Sunday, December 10, 2017

Spot the difference

The Galilee is the home of many cultures, interacting and even living together. These cultures include Jewish of all types, including Ashkenazi, oriental, Yemenite and Ethiopian, as well as Moslem and Christian Arabs, not to mention Circassians and Druze.  The terms “Jewish” and “Arab” almost lose their meanings given the constant mixing of value that occurs here.  For example, Israeli “Arabs” can barely speak pure Arabic, interspacing their mother tongue with Hebrew on a regular basis, while Eastern Jews are proud of their food and music traditions that are very similar to the ones of the Arab countries from where they families came from. Appearances can be very deceiving.

In term of culture clash, a trip to Acco is most educational.  Jews, Muslims and Christians have lived together in Acco for generations, thus providing a great view of this cultural mix.  One of the interesting cultural aspects involves the manner of dining and celebrating. When dining in a Jewish owned restaurant, everything is more restrained. The music may be “Arab” but the volume is kept low. The people enter and greet each other quietly, without great ceremony. Men and women generally sit together and talk quietly.  Also, the ban on smoking in public spaces is enforced. The atmosphere is quiet.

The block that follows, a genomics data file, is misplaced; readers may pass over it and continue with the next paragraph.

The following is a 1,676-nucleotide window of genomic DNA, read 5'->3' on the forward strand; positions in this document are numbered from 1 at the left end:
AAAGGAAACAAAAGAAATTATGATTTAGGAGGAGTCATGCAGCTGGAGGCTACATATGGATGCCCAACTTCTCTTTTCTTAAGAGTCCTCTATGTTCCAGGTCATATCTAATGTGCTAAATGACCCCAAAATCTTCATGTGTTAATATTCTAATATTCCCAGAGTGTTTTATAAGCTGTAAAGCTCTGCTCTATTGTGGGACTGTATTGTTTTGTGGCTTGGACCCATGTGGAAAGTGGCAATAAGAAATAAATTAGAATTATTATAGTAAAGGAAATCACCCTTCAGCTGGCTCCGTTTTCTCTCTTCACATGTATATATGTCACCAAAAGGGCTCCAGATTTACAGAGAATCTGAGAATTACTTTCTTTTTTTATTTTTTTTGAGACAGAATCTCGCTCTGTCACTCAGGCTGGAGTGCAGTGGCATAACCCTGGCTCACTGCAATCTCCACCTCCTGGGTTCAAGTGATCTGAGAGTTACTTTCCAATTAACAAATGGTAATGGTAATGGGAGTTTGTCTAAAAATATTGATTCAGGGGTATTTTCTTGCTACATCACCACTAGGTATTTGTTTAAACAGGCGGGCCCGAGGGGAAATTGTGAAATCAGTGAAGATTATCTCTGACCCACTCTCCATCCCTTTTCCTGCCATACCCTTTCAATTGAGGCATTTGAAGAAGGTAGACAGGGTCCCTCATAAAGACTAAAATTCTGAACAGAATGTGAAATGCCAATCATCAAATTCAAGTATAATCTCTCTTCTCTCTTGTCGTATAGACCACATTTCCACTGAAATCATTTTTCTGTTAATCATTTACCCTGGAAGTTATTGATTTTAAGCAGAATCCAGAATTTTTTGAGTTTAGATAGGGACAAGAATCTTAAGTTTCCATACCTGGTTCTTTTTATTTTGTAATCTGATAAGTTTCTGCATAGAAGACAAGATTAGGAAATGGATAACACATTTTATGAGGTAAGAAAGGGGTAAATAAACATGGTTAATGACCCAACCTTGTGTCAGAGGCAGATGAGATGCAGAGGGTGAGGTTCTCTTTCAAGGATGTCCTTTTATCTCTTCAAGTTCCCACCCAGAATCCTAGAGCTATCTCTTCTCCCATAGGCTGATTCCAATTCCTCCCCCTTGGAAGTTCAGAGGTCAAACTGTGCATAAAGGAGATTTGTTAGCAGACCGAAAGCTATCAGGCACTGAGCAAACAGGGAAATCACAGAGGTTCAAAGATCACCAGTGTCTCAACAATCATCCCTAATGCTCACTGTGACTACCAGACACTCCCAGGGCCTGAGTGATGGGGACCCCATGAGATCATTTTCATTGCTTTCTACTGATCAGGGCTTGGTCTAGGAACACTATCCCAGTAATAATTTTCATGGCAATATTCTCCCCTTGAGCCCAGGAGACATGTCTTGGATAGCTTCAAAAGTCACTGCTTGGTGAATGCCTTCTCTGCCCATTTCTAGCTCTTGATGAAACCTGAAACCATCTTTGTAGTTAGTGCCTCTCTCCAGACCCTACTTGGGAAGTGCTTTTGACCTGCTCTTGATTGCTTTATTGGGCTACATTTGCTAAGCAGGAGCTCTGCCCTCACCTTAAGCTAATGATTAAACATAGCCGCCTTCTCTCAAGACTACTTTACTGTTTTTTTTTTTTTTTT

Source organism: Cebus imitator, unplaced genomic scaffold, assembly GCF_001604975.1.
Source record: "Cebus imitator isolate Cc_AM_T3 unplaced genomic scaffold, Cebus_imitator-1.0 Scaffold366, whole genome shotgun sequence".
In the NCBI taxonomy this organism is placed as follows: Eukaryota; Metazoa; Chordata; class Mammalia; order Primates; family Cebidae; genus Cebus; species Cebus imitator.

By contrast, going to an Arab restaurant is a public celebration, even if the actual table is private. The music tends to be louder; the greetings noisier, and signs of affections, real or otherwise, more dramatic. When large groups or families gather, you can often see seating by gender and/or status. A meal is intended to be a happy ceremony and is so performed. It is an occasion to express warmness and affection.  Smoking hookahs is often tolerated, making such restaurants a bit challenging for those used to a smoke-free environment. Diners enjoy their food, essential the same food as in the Jewish-owned restaurants, but are much less restrained in their expression of the social pleasure.

Given that all human beings, regardless of their faith and culture, view eating as a central part of their social life, a dinner in Acco is a wonderful opportunity to view the different styles of public dining. Which is better?  Chacun à son gout.

1 comment:

  1. This was a very delightful reading. You raised some memories. mirjam